Our test Elantra arrived at the office equipped at the Limited trim level wearing a price tag of $26,610. It wore sparkling Portofino Gray paint and attractive 17-inch wheels. It looks sharp and certainly stands out from the average compact sedan thanks to its sharp lines and flamboyant “catfish” grille. This last point is probably the most contentious accent to be found on the Elantra, but we suppose it’s better to be bold than be basic.
A 2.0-liter I-4 sends 147 hp and 132 lb-ft to the front wheels by way of a CVT. Around town, the powertrain is smooth and hardly noticeable when the music’s playing. Under full-throttle acceleration, the Elantra doesn’t get too buzzy or coarse. Simulated shifts from the CVT are inoffensive. In fact, the transmission is so smooth, it takes a back seat to the car’s otherwise admirable poise.
At the test tract, the 2021 Elantra managed a 0-60-mph time of 8.4 seconds. For comparison, a 2020 Toyota Corolla XSE eked out an 8.2-second run, and a Honda Civic Sport Touring managed a relatively blistering 7.1-second launch. What it lacks in briskness, the Hyundai Elantra makes up in braking. We noted that the stoppers have excellent bite and exhibit very little fade after numerous tests. Slowing from 60 to 0 mph took 116 feet to the Toyota Corolla’s 119 feet. The Civic Touring managed just 113 feet to do the same.
The Elantra’s steering can be a bit vague around center, but activating Sport mode firms it up. Road test editor Chris Walton noted, “Steering is a bit lifeless, but it’s easy to make midcorner directions.” After nearly two weeks behind the wheel, one becomes accustomed to the steering feel, and although it isn’t as sharp as we’d like, the driver doesn’t have to fight the Elantra to get it to go the correct direction. Walton commended the Elantra’s tenacious grip on the skidpad. We recorded an average of 0.85 g of lateral grip. Not bad for an economy sedan riding on all-season tires, though that Civic hatch managed 0.90g on its all-seasons.
Our test editors didn’t detect much of an advantage to using Sport mode at wide-open throttle. At this trim level, the Elantra Limited’s selector button is mounted up and to the left of the shifter. However, to the left of the instrument cluster, there’s an illuminated circular motif that serves no purpose. On the Elantra N-Line, this is where the drive mode selector is situated.
In another time, getting assigned a Hyundai Elantra review would be a chore. Historically, the South Korean compact wasn’t the most stylish or fun to drive offering in its segment. Much of that has changed now. The bodywork’s sharp lines appear upscale, and the interior, at least in Limited trim, is covered in a pseudo leather that feels both comfortable and durable. Most surfaces the driver commonly touches, like the door inlays and armrests, are covered with the stuff.
The cabin feels stylish and premium, too—thanks to dual 10.3-inch screens that recall the cockpit of a Mercedes-Benz product. They’re lightning-quick and display sharp graphics, too. Apple CarPlay and Android Auto connectivity work without hang-ups. The user experience is very intuitive, with controls laid out in a way that renders features easy to find. Hyundai’s new four-spoke steering wheel is both attractive and feels great in the driver’s hands. The controls are easy to use and nonintrusive, preventing accidental inputs.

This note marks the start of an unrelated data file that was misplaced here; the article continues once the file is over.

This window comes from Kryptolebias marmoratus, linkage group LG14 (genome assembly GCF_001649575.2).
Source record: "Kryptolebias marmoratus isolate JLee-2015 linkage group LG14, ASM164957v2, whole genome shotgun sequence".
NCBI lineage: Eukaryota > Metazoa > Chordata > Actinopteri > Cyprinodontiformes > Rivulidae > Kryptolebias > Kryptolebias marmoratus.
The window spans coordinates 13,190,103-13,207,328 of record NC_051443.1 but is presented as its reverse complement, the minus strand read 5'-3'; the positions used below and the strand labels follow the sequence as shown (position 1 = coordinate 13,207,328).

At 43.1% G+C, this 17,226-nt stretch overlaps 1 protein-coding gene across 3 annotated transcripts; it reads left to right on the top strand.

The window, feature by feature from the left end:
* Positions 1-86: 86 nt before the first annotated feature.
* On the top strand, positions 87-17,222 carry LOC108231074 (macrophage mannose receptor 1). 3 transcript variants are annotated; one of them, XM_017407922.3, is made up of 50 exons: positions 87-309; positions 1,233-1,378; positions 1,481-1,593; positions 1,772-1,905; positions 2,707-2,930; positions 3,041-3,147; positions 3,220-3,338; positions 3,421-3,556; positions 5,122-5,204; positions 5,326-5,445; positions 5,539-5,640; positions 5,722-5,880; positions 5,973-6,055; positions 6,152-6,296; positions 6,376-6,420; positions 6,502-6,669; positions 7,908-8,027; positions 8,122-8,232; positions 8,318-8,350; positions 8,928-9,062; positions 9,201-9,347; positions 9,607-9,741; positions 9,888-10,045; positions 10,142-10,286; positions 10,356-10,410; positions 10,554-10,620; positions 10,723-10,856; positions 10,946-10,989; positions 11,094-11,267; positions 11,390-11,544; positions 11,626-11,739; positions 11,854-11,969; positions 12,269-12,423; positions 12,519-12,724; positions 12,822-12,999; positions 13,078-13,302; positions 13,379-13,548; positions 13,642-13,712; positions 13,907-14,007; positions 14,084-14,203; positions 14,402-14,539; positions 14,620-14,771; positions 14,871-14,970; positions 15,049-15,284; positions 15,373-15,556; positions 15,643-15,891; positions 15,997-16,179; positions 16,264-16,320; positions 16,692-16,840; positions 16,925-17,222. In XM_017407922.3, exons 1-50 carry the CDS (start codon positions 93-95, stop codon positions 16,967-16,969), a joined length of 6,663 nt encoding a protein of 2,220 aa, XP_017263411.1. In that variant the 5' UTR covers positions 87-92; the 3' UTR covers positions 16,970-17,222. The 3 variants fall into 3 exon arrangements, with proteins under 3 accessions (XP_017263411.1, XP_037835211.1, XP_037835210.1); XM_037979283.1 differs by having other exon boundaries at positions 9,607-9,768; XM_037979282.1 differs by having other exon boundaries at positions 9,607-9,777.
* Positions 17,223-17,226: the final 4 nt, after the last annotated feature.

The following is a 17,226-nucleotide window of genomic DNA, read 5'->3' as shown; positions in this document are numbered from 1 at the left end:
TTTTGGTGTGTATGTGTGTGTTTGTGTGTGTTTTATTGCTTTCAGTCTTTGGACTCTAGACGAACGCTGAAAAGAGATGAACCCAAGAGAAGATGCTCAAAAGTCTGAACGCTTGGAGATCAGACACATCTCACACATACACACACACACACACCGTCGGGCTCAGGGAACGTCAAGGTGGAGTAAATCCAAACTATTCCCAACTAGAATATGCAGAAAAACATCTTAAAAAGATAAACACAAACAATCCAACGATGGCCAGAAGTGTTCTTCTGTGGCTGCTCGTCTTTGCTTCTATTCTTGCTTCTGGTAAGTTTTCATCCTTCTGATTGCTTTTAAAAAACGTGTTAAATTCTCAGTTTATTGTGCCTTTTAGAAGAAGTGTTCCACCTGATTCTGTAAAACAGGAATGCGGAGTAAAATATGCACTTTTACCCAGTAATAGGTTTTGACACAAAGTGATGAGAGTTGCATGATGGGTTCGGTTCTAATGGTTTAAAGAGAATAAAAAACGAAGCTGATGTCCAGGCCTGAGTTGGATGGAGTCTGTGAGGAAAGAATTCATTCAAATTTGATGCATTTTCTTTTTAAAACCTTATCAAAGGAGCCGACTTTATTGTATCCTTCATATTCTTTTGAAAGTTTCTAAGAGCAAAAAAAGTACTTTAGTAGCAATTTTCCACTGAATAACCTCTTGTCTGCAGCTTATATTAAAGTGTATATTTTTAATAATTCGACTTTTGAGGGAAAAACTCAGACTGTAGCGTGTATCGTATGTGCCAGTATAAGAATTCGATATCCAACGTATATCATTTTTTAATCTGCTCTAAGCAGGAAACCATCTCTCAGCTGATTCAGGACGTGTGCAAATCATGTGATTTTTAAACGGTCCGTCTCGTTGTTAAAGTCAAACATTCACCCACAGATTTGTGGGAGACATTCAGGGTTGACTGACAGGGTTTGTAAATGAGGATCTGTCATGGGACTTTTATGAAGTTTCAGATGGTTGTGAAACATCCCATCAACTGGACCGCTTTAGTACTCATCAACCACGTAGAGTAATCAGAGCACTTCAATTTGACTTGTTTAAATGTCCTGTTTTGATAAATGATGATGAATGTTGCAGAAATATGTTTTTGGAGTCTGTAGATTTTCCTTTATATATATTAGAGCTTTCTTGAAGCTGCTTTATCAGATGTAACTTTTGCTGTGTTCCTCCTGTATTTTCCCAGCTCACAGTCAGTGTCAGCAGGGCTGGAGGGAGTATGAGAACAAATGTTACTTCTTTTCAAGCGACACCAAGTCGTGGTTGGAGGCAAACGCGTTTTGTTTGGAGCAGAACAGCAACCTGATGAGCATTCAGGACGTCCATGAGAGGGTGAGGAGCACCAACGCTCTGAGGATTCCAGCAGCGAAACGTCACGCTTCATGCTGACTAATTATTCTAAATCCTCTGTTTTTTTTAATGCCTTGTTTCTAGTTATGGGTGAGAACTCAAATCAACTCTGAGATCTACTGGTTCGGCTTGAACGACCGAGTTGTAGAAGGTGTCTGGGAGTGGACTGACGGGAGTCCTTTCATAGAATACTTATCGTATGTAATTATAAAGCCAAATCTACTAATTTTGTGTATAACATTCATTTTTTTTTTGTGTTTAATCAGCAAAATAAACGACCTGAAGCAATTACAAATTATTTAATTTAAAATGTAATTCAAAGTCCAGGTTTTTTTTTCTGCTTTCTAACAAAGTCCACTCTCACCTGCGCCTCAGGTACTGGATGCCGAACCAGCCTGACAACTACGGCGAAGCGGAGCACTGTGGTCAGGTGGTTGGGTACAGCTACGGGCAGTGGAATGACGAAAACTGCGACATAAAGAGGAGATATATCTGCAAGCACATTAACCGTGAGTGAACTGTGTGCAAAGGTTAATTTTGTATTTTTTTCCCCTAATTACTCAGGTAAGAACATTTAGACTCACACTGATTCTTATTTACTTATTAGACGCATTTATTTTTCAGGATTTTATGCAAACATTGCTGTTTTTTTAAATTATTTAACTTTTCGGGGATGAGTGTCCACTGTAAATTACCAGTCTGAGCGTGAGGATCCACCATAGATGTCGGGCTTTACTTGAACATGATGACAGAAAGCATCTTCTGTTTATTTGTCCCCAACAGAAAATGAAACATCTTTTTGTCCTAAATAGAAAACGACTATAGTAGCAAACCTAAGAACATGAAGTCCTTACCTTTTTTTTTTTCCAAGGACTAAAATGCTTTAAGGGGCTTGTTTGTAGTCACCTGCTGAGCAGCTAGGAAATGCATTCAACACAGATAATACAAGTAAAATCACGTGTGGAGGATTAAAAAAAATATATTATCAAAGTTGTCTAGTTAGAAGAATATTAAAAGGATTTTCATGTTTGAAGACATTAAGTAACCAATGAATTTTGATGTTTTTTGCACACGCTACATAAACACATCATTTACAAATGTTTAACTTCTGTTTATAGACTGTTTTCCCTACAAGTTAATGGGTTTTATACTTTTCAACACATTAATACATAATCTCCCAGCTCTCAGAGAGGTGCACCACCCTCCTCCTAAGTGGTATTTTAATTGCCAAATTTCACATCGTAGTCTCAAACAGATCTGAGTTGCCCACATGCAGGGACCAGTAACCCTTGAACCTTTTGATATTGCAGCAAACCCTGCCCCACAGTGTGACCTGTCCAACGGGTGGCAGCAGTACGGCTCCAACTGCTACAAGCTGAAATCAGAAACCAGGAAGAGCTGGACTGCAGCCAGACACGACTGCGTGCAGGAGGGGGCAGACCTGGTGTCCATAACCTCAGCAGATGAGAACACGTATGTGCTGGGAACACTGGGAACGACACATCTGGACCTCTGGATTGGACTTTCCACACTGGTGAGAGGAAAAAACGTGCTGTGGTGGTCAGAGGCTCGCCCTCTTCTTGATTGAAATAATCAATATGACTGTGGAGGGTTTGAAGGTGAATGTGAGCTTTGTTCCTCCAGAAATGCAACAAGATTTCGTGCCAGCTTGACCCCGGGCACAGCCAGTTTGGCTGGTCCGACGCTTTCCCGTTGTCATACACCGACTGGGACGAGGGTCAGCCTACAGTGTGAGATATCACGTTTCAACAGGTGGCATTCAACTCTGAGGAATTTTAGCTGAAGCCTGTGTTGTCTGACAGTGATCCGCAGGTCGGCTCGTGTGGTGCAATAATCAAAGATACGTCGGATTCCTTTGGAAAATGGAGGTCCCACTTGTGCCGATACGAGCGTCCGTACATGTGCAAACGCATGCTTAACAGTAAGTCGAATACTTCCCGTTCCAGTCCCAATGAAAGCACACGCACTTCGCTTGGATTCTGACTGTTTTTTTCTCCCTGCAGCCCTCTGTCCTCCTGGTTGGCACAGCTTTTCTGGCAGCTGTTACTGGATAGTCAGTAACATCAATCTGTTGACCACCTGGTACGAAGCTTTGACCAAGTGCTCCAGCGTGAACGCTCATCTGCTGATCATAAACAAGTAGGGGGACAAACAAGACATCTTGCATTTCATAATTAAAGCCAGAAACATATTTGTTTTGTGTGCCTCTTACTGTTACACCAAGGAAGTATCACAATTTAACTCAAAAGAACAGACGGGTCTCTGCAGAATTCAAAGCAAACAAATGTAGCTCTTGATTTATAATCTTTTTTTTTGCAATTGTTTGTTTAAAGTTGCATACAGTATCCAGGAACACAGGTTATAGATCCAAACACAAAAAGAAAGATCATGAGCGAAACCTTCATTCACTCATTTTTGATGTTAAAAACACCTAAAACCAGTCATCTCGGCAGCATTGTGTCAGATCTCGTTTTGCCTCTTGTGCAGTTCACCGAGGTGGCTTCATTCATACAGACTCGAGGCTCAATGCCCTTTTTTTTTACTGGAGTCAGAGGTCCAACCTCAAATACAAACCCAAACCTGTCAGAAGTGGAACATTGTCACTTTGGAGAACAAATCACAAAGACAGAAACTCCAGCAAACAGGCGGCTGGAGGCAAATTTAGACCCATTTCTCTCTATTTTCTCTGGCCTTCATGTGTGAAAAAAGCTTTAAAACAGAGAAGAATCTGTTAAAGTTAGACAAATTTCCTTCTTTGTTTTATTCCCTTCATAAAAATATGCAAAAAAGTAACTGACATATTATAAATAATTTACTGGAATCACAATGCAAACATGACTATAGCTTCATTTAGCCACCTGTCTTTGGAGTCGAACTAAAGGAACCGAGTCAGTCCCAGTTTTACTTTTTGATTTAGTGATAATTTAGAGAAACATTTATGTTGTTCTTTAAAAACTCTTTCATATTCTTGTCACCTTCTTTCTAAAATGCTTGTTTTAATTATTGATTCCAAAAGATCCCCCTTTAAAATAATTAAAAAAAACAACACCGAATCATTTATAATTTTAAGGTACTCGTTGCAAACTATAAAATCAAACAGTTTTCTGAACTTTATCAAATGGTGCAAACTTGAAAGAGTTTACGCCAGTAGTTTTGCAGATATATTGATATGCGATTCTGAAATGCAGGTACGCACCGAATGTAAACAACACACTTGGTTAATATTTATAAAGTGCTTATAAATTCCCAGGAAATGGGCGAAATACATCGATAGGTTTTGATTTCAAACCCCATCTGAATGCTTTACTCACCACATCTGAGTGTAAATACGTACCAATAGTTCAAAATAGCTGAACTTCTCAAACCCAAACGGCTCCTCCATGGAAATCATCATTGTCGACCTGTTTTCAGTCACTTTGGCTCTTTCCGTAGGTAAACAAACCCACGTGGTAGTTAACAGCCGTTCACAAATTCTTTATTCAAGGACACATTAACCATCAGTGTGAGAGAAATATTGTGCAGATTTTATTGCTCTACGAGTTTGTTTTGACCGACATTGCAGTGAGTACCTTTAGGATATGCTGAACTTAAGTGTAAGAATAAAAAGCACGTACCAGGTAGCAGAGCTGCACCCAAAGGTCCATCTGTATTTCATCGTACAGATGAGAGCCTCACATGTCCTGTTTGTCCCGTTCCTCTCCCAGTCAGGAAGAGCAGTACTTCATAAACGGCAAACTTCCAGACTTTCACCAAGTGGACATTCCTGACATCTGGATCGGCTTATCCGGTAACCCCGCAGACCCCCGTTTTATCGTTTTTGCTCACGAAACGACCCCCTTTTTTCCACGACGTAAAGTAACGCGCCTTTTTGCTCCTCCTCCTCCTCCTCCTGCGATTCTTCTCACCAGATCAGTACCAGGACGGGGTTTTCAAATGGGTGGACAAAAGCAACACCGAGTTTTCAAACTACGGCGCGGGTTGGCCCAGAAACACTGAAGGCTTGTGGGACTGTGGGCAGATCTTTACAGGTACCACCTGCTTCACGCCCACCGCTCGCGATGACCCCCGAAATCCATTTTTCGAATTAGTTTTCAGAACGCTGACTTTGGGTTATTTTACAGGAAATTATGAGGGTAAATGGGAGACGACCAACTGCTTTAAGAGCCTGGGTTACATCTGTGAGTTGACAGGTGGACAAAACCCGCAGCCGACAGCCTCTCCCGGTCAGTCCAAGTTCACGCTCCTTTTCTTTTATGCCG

Back-seat room is plentiful for adults, and trunk space is abundant. The interior isn’t claustrophobic and even feels airy with the sunroof open—just like the inside of a well-designed luxury car. Only when your hand goes astray and thwacks into hard plastic does the illusion of the high life dissipate. In particular, the cupholders come to mind. Hyundai made them height adjustable (the bottom can be removed and flipped over to make the cupholders deep or shallow), but there’s nothing to hold bottles or cups still. Tall Swell brand bottles rattle and flop around, for example, to an extraordinarily irritating effect. If there’s any place to add padding, it’s here.
Hyundai equipped the Elantra Limited with an impressive array of high-tech features. Keyless entry and remote start came equipped on our test car. The Elantra Limited sorely lacked parking sensors, an odd exclusion when it even featured safety functions like automatic collision alert and prevention and rear cross-traffic collision-avoidance assist, in addition to a bevy of safety technology. That being said, it does have an electric parking brake and auto hold, two features that aren’t guaranteed to be included on cars twice or three times this price. Drivers also benefit from wireless charging and a sonorous eight-speaker Bose premium audio system.
Once an underdog, the Elantra has taken on a much more confident and coherent identity. Starting at $19,650, Hyundai’s compact sedan is feature rich and presented in a well-designed package. It drives with poise and manages to be comfortable, as well. We value the fulfillment of purpose, and the Elantra Limited has done just that. Underdog no more, this truly is a vehicle worthy of your consideration.
|2021 Hyundai Elantra Limited|
|PRICE AS TESTED||$26,610|
|VEHICLE LAYOUT||Front-engine, FWD, 5-pass, 4-door sedan|
|ENGINE||2.0L/147-hp/132-lb-ft Atkinson-cycle DOHC 16-valve I-4|
|TRANSMISSION||Cont variable auto|
|CURB WEIGHT (F/R DIST)||2,870 lb (61/39%)|
|LENGTH x WIDTH x HEIGHT||184.1 x 71.9 x 55.7 in|
|0-60 MPH||8.4 sec|
|QUARTER MILE||16.5 sec @ 87.5 mph|
|BRAKING, 60-0 MPH||116 ft|
|LATERAL ACCELERATION||0.85 g (avg)|
|MT FIGURE EIGHT||27.0 sec @ 0.63 g (avg)|
|EPA CITY/HWY/COMB FUEL ECON||31/41/35 mpg|
|ENERGY CONS, CITY/HWY||109/82 kWh/100 miles|
|CO2 EMISSIONS, COMB||0.56 lb/mile|